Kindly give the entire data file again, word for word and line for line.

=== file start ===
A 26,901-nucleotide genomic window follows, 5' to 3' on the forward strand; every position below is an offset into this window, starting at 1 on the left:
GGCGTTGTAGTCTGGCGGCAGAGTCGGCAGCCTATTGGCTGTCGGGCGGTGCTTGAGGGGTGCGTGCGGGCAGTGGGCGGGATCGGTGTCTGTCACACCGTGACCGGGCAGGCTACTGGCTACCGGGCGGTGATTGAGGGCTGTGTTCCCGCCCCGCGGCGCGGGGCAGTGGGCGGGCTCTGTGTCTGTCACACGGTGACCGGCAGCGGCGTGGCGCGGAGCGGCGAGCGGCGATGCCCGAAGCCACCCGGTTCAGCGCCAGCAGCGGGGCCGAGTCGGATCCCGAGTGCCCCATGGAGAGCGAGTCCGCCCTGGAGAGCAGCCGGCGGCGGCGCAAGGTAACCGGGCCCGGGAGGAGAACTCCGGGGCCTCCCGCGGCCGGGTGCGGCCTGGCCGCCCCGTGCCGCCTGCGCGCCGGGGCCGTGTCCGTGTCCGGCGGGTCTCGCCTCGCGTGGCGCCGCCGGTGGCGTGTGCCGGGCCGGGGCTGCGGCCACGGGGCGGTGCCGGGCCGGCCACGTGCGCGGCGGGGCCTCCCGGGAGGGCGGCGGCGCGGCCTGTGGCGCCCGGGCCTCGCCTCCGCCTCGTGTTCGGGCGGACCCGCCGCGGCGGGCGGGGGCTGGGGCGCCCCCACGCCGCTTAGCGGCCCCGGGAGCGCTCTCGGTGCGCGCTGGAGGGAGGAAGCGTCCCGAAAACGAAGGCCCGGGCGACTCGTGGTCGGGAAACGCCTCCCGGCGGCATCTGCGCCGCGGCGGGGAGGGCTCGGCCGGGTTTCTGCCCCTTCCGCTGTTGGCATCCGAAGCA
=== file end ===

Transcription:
A 26,901-nucleotide genomic window follows, 5' to 3' on the forward strand; every position below is an offset into this window, starting at 1 on the left:
GGCGTTGTAGTCTGGCGGCAGAGTCGGCAGCCTATTGGCTGTCGGGCGGTGCTTGAGGGGTGCGTGCGGGCAGTGGGCGGGATCGGTGTCTGTCACACCGTGACCGGGCAGGCTACTGGCTACCGGGCGGTGATTGAGGGCTGTGTTCCCGCCCCGCGGCGCGGGGCAGTGGGCGGGCTCTGTGTCTGTCACACGGTGACCGGCAGCGGCGTGGCGCGGAGCGGCGAGCGGCGATGCCCGAAGCCACCCGGTTCAGCGCCAGCAGCGGGGCCGAGTCGGATCCCGAGTGCCCCATGGAGAGCGAGTCCGCCCTGGAGAGCAGCCGGCGGCGGCGCAAGGTAACCGGGCCCGGGAGGAGAACTCCGGGGCCTCCCGCGGCCGGGTGCGGCCTGGCCGCCCCGTGCCGCCTGCGCGCCGGGGCCGTGTCCGTGTCCGGCGGGTCTCGCCTCGCGTGGCGCCGCCGGTGGCGTGTGCCGGGCCGGGGCTGCGGCCACGGGGCGGTGCCGGGCCGGCCACGTGCGCGGCGGGGCCTCCCGGGAGGGCGGCGGCGCGGCCTGTGGCGCCCGGGCCTCGCCTCCGCCTCGTGTTCGGGCGGACCCGCCGCGGCGGGCGGGGGCTGGGGCGCCCCCACGCCGCTTAGCGGCCCCGGGAGCGCTCTCGGTGCGCGCTGGAGGGAGGAAGCGTCCCGAAAACGAAGGCCCGGGCGACTCGTGGTCGGGAAACGCCTCCCGGCGGCATCTGCGCCGCGGCGGGGAGGGCTCGGCCGGGTTTCTGCCCCTTCCGCTGTTGGCATCCGAAGCA